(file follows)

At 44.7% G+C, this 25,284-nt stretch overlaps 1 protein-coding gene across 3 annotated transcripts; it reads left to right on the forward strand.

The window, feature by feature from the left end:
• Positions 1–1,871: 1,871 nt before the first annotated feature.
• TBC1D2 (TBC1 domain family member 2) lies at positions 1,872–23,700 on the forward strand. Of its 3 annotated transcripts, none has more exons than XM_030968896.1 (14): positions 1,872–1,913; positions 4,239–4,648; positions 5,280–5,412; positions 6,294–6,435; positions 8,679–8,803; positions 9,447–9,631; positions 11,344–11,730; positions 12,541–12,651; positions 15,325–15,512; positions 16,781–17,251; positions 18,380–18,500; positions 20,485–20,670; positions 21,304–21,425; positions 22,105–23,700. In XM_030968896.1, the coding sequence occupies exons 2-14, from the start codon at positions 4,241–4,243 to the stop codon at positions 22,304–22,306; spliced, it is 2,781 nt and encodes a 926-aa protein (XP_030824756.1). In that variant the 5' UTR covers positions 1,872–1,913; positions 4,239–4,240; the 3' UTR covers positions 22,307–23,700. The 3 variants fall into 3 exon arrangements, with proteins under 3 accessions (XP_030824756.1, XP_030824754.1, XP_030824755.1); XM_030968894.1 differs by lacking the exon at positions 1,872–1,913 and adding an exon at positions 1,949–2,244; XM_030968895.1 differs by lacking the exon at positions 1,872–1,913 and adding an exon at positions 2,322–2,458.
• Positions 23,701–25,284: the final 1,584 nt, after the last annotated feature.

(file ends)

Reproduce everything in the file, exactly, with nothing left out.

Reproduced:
At 44.7% G+C, this 25,284-nt stretch overlaps 1 protein-coding gene across 3 annotated transcripts; it reads left to right on the forward strand.

The window, feature by feature from the left end:
• Positions 1–1,871: 1,871 nt before the first annotated feature.
• TBC1D2 (TBC1 domain family member 2) lies at positions 1,872–23,700 on the forward strand. Of its 3 annotated transcripts, none has more exons than XM_030968896.1 (14): positions 1,872–1,913; positions 4,239–4,648; positions 5,280–5,412; positions 6,294–6,435; positions 8,679–8,803; positions 9,447–9,631; positions 11,344–11,730; positions 12,541–12,651; positions 15,325–15,512; positions 16,781–17,251; positions 18,380–18,500; positions 20,485–20,670; positions 21,304–21,425; positions 22,105–23,700. In XM_030968896.1, the coding sequence occupies exons 2-14, from the start codon at positions 4,241–4,243 to the stop codon at positions 22,304–22,306; spliced, it is 2,781 nt and encodes a 926-aa protein (XP_030824756.1). In that variant the 5' UTR covers positions 1,872–1,913; positions 4,239–4,240; the 3' UTR covers positions 22,307–23,700. The 3 variants fall into 3 exon arrangements, with proteins under 3 accessions (XP_030824756.1, XP_030824754.1, XP_030824755.1); XM_030968894.1 differs by lacking the exon at positions 1,872–1,913 and adding an exon at positions 1,949–2,244; XM_030968895.1 differs by lacking the exon at positions 1,872–1,913 and adding an exon at positions 2,322–2,458.
• Positions 23,701–25,284: the final 1,584 nt, after the last annotated feature.